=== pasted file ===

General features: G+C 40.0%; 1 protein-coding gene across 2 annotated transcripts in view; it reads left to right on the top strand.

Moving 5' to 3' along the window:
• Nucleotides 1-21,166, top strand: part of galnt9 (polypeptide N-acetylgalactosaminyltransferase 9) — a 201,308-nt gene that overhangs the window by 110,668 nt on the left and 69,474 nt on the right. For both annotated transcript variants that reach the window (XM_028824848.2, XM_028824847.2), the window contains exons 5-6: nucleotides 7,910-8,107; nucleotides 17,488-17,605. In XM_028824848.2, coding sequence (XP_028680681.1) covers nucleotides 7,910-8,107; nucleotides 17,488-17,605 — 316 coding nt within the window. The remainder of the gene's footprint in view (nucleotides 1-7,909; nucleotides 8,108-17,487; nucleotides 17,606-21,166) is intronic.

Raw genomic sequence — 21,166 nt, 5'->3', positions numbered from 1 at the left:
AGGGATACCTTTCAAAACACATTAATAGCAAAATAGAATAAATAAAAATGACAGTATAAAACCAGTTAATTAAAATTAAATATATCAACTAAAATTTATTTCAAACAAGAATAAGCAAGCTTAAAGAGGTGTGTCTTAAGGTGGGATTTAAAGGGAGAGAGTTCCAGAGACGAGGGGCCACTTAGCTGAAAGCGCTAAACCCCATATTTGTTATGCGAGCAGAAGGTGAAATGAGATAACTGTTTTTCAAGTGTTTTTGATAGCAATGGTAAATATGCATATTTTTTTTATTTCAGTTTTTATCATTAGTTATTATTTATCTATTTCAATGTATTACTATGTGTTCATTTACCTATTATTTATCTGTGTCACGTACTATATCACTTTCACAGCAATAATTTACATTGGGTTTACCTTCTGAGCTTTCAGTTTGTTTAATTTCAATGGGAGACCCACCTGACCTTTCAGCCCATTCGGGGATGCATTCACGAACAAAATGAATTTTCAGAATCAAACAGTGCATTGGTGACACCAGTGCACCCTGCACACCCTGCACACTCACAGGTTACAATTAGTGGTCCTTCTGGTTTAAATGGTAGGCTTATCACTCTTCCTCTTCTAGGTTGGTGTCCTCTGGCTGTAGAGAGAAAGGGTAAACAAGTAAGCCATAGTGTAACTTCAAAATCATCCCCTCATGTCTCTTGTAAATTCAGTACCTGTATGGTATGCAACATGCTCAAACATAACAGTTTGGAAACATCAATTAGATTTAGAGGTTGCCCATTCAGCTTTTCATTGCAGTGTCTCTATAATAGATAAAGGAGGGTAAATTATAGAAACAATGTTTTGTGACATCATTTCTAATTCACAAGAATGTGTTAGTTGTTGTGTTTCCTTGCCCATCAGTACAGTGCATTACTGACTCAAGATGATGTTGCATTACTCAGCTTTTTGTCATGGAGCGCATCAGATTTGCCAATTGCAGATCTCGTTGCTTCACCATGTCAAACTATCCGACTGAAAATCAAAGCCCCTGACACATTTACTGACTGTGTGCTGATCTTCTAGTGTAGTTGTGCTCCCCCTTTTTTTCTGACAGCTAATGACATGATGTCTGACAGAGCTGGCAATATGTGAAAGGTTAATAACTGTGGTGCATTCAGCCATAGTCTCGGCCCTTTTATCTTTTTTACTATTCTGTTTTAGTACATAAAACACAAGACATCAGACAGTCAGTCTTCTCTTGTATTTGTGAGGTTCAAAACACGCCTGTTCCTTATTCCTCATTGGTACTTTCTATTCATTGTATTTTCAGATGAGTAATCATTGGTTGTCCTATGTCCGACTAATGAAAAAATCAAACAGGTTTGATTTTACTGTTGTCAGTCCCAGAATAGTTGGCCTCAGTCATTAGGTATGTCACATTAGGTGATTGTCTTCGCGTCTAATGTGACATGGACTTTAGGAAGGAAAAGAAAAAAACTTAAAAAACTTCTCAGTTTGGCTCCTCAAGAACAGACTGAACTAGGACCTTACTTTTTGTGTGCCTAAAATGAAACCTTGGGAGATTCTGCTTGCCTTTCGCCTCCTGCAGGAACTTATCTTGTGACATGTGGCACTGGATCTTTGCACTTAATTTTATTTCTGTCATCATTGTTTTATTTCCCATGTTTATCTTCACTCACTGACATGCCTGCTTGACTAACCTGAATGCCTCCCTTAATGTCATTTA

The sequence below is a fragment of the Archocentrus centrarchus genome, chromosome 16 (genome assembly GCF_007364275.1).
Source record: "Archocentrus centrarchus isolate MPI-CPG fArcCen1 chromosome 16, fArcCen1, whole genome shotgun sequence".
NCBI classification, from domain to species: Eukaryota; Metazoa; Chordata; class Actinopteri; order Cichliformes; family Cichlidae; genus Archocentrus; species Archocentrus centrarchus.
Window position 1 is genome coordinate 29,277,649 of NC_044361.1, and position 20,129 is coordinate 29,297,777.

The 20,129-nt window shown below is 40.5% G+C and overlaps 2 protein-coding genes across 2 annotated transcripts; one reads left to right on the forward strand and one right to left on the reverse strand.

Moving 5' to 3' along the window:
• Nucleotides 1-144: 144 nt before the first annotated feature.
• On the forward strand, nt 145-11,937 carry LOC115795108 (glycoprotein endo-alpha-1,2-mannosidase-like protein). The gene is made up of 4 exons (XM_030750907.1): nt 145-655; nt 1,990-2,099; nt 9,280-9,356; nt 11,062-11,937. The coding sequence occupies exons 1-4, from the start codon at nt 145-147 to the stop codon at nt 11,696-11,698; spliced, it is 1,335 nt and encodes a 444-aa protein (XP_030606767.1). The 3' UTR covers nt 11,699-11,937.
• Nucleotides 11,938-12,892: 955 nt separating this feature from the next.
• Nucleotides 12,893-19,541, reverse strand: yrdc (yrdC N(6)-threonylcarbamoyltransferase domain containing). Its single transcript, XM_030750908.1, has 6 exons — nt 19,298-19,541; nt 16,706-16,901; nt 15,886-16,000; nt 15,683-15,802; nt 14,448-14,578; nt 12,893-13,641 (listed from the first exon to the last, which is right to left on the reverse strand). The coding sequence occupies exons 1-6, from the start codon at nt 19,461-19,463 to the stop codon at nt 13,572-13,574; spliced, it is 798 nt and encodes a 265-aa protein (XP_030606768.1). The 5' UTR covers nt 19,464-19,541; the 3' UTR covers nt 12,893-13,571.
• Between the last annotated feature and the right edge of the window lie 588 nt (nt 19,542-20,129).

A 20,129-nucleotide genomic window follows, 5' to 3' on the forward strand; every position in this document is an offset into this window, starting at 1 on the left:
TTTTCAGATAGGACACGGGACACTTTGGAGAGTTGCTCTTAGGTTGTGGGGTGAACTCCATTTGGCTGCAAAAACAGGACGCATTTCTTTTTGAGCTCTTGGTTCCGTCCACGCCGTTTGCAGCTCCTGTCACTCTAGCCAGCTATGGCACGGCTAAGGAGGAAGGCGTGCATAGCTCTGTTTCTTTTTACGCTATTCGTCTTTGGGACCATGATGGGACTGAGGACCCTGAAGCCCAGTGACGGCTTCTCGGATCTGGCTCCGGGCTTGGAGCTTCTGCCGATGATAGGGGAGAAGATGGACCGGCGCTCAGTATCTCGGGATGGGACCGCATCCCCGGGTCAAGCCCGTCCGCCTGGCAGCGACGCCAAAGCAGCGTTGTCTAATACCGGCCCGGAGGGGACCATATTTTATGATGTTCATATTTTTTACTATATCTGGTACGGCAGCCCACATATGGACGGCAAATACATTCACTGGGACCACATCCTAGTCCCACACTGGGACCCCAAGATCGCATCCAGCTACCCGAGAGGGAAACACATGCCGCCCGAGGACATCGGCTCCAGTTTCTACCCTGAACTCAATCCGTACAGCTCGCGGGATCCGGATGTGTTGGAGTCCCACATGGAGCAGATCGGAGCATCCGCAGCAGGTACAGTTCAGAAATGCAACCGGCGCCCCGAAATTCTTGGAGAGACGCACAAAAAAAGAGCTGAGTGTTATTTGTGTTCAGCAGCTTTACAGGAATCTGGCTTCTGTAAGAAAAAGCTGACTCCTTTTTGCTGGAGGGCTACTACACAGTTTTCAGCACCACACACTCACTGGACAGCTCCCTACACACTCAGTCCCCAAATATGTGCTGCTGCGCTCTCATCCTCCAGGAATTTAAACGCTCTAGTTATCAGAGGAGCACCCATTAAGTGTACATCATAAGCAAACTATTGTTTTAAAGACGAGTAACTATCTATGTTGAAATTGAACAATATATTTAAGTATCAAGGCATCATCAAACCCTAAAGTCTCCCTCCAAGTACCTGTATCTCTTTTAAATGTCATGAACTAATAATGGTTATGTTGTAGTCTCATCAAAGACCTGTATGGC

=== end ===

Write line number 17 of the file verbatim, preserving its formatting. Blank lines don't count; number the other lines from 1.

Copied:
A 20,129-nucleotide genomic window follows, 5' to 3' on the forward strand; every position in this document is an offset into this window, starting at 1 on the left: